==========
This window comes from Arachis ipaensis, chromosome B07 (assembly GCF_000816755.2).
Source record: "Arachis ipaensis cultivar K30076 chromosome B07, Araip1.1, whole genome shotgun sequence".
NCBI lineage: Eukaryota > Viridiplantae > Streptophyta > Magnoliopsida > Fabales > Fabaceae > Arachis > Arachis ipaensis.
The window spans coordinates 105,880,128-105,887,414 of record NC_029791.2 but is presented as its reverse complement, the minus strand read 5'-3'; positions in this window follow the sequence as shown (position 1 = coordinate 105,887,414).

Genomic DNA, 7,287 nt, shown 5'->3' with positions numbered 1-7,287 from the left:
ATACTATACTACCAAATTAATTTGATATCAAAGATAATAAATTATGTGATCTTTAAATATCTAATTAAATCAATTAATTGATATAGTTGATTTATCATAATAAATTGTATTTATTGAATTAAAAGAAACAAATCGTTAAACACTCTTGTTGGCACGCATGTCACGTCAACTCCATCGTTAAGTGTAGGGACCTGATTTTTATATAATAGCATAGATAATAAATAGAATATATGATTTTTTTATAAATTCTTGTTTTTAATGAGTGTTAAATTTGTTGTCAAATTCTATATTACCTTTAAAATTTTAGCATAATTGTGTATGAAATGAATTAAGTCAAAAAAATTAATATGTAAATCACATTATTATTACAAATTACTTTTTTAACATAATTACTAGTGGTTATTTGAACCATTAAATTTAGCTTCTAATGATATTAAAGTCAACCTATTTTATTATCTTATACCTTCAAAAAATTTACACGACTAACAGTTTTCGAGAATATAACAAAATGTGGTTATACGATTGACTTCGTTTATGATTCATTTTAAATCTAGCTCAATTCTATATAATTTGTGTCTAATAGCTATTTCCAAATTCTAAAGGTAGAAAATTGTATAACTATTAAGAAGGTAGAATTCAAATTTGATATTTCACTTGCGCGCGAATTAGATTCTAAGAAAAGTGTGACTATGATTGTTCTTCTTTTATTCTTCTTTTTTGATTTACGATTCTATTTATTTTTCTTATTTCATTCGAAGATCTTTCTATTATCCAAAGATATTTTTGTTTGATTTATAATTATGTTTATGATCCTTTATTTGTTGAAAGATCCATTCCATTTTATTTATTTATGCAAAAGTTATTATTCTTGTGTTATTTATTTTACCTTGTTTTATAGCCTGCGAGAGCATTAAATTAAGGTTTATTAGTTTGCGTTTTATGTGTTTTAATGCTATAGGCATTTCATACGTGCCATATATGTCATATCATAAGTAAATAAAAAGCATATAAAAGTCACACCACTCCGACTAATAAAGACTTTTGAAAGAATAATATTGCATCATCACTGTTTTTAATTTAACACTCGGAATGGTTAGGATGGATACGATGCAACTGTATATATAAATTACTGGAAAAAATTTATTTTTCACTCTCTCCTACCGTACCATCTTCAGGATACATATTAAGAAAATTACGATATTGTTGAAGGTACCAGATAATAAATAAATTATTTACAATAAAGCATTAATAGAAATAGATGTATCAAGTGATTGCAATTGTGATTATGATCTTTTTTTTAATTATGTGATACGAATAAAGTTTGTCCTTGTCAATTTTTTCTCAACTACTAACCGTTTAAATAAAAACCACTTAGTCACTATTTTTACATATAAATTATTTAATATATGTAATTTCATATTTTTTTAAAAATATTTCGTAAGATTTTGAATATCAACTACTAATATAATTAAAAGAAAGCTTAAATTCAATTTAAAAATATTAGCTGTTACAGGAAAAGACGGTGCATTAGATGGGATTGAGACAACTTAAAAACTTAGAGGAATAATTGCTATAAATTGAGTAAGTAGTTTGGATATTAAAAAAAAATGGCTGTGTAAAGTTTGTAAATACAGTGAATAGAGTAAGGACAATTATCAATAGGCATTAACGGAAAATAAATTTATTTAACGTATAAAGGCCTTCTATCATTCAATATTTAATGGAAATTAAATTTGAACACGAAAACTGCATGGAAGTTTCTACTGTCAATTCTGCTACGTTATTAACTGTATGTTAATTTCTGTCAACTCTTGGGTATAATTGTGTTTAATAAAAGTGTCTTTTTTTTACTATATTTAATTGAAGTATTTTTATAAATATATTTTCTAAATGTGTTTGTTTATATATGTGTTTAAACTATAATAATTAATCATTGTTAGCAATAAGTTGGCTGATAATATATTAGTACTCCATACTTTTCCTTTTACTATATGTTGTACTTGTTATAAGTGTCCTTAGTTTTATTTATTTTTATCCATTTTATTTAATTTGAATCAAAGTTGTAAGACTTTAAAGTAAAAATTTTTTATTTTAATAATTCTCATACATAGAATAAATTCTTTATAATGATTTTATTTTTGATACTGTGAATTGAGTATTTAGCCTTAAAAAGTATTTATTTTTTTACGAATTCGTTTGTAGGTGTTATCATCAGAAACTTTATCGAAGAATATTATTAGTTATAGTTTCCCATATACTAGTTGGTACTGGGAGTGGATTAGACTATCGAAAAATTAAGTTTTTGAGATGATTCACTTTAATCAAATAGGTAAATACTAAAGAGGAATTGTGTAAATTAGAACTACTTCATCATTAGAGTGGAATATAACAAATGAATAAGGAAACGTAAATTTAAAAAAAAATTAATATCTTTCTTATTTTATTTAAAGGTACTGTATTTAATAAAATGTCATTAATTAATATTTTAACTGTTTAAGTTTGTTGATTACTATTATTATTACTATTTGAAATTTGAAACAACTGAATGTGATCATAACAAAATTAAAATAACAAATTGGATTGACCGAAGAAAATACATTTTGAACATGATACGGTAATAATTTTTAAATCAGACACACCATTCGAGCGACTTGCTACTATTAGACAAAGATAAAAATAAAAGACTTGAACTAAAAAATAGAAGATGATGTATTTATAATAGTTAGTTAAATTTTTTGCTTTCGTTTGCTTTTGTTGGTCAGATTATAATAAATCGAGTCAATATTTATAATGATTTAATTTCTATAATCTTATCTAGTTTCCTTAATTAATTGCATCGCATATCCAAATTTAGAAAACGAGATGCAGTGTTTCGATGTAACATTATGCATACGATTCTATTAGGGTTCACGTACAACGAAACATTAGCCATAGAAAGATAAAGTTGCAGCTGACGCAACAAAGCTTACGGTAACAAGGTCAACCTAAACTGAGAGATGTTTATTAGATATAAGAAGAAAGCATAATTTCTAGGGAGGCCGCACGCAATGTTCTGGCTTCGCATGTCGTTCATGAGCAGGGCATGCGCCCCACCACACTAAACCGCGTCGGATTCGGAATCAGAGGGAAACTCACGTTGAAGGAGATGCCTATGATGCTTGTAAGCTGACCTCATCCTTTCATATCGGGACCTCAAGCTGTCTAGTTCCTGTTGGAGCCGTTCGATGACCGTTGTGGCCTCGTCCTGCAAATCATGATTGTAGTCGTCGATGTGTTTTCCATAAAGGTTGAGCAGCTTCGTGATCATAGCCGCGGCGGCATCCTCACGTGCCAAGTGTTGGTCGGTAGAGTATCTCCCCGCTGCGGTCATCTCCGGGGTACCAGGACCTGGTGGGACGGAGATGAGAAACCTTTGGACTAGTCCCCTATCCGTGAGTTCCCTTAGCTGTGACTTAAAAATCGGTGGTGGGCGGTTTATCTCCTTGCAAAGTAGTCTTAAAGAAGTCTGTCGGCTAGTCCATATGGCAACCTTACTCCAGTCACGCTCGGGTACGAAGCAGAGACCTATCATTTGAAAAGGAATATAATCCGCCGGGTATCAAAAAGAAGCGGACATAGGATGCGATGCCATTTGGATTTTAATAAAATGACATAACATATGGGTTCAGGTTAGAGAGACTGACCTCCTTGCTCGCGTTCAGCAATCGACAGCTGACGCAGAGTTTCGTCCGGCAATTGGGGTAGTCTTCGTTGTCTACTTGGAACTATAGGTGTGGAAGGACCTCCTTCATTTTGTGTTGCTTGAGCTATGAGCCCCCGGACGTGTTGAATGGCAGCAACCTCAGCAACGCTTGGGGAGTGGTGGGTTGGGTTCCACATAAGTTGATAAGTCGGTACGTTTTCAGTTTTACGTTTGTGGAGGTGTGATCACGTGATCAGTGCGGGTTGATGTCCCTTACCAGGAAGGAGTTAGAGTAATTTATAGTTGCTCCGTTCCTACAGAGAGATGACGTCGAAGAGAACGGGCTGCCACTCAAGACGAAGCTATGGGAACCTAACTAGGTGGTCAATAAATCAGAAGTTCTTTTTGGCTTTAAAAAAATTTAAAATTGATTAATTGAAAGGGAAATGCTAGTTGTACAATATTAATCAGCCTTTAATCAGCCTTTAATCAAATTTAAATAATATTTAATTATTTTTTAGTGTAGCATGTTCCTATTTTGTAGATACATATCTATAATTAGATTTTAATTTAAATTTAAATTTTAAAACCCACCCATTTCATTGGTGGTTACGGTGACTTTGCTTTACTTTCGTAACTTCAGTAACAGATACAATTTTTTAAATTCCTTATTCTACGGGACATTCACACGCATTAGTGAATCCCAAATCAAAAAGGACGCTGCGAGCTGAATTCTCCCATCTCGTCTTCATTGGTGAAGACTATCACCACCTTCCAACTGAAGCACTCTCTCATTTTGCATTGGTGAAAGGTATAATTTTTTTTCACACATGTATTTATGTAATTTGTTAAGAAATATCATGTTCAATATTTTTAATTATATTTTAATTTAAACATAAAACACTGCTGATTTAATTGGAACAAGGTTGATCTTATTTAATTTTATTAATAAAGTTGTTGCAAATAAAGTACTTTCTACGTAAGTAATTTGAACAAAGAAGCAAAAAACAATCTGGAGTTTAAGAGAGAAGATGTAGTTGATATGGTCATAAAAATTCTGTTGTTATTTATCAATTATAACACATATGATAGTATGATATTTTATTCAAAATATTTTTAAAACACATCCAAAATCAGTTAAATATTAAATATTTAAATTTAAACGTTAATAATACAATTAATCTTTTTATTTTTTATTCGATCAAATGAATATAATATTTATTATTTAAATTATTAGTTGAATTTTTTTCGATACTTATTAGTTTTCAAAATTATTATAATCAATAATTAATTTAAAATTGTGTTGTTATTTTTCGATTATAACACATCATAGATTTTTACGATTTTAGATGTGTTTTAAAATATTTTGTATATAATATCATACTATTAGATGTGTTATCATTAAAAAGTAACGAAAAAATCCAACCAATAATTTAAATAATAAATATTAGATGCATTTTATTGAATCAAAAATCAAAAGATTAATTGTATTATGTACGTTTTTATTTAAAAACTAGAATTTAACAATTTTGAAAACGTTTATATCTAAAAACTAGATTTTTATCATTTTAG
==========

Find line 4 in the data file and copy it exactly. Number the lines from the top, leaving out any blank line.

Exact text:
The window spans coordinates 105,880,128-105,887,414 of record NC_029791.2 but is presented as its reverse complement, the minus strand read 5'-3'; positions in this window follow the sequence as shown (position 1 = coordinate 105,887,414).